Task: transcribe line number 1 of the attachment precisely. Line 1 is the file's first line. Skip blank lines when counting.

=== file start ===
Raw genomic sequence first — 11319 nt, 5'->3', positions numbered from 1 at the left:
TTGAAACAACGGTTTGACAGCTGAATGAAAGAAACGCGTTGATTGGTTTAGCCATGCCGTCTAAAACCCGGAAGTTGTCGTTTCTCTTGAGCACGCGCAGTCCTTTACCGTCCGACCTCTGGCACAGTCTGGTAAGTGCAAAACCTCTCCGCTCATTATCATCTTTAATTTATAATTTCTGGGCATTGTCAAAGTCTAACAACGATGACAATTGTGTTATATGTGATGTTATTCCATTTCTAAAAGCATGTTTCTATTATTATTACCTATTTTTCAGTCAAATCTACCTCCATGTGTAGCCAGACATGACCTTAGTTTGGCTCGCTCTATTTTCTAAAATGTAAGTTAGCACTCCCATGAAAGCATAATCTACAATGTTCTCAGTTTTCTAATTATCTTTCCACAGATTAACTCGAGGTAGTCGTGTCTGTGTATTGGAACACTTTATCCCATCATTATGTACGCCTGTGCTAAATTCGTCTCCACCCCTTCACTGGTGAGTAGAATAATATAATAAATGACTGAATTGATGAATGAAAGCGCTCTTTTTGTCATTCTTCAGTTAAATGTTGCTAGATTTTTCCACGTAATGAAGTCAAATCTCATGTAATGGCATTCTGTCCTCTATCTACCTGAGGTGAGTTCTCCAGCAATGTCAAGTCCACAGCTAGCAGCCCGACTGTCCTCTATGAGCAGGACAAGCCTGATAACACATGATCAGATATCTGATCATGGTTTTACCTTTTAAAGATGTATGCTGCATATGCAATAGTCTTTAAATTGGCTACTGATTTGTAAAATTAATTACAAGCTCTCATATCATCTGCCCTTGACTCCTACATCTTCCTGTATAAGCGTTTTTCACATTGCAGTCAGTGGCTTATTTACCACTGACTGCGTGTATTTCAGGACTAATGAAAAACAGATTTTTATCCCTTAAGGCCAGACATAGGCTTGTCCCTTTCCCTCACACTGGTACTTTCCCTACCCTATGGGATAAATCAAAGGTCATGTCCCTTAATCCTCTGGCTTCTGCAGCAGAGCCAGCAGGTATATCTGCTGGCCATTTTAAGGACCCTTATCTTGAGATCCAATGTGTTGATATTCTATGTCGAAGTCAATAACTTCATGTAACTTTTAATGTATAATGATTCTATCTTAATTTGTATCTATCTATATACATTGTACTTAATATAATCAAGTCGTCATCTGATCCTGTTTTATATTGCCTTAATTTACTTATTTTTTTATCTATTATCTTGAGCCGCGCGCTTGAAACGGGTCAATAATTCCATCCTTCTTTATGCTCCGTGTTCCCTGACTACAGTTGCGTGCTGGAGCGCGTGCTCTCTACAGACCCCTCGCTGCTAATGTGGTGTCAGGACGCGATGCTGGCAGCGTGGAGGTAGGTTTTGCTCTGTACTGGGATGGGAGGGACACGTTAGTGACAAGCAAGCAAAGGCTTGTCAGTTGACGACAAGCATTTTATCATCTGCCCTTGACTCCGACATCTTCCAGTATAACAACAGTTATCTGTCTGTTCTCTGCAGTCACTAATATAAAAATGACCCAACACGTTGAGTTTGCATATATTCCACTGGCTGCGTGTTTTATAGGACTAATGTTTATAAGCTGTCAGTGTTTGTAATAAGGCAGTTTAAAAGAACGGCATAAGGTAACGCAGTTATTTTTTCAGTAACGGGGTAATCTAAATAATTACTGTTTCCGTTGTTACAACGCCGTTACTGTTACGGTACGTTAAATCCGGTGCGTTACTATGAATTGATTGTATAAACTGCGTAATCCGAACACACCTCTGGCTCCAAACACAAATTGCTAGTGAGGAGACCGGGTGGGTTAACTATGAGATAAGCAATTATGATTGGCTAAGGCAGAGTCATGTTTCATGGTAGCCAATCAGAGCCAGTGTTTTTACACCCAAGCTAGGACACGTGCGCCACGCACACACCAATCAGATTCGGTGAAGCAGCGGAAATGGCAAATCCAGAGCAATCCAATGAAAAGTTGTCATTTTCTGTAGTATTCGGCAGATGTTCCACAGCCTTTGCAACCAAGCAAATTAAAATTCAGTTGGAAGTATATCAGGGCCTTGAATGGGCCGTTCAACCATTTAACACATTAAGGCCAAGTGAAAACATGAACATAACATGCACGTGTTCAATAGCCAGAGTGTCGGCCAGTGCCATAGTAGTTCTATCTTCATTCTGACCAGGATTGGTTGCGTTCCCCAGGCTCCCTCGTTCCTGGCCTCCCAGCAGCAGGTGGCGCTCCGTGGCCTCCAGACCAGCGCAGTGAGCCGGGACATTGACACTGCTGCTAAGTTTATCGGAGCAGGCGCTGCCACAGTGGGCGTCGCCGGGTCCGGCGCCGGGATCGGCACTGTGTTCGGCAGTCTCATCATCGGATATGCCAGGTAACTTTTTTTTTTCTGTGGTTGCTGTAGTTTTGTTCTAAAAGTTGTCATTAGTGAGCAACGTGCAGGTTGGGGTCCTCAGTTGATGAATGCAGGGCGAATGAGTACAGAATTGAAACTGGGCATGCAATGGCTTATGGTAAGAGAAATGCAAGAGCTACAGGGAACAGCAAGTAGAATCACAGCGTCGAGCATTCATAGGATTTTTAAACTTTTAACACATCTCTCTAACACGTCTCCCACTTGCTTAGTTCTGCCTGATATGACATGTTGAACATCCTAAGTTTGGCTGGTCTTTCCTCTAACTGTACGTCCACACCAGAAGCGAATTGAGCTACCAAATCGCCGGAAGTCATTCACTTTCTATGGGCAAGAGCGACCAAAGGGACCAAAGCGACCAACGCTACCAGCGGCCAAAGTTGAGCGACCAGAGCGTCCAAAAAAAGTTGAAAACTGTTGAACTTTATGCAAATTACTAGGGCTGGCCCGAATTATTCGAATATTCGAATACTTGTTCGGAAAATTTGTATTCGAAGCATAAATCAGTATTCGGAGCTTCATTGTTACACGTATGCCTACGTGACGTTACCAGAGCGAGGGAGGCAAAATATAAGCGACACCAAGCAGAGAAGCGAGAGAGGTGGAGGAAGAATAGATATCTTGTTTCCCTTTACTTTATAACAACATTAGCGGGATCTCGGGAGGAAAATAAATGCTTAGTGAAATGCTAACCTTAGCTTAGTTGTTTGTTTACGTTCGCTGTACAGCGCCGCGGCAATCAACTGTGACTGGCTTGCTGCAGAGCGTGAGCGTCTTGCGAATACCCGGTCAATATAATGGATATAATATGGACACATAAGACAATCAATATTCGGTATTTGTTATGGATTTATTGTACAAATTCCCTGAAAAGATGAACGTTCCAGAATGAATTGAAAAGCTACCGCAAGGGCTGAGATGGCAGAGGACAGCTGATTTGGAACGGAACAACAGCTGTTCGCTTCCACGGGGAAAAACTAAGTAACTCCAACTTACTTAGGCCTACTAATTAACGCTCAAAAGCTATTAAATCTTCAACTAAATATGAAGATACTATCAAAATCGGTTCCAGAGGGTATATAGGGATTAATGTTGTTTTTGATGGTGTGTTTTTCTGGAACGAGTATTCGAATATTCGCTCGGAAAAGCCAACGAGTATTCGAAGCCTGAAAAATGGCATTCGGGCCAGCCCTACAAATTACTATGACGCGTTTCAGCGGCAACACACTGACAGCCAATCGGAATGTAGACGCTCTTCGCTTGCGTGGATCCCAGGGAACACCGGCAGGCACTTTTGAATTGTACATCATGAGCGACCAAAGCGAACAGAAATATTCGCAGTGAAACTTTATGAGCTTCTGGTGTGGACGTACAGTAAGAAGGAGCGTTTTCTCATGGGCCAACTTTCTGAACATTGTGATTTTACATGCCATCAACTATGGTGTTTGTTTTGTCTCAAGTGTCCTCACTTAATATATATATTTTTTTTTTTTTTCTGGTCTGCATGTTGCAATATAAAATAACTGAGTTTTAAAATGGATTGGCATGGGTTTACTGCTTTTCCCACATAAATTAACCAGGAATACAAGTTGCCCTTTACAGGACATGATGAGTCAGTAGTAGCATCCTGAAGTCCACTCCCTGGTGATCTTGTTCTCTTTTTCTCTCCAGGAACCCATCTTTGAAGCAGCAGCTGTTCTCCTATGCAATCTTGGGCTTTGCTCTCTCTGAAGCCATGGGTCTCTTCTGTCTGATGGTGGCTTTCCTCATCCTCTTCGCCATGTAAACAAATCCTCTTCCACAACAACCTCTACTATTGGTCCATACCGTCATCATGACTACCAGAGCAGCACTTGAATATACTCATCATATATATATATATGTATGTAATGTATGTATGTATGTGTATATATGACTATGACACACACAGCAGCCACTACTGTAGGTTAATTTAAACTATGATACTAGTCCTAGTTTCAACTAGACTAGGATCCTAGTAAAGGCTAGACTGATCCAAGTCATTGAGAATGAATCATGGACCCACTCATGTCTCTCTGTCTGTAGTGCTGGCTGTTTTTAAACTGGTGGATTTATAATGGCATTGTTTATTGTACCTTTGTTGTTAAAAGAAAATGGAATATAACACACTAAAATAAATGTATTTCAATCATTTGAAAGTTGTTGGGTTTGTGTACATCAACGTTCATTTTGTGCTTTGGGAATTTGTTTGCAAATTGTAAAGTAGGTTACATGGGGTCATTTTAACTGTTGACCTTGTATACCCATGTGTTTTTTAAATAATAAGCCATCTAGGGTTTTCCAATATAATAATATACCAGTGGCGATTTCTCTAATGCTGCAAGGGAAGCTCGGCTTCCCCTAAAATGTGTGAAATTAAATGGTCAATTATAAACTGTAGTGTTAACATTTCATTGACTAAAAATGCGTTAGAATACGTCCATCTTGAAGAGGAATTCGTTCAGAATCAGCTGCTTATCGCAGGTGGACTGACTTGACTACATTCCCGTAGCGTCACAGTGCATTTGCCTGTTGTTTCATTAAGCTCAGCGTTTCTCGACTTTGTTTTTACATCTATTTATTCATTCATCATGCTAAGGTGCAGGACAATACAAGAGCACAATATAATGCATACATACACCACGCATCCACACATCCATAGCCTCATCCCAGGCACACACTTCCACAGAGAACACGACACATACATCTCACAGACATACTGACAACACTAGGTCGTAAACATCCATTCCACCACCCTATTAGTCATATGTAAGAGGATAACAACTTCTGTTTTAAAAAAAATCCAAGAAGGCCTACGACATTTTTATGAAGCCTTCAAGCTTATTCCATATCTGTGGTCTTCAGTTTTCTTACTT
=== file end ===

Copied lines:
Raw genomic sequence first — 11319 nt, 5'->3', positions numbered from 1 at the left: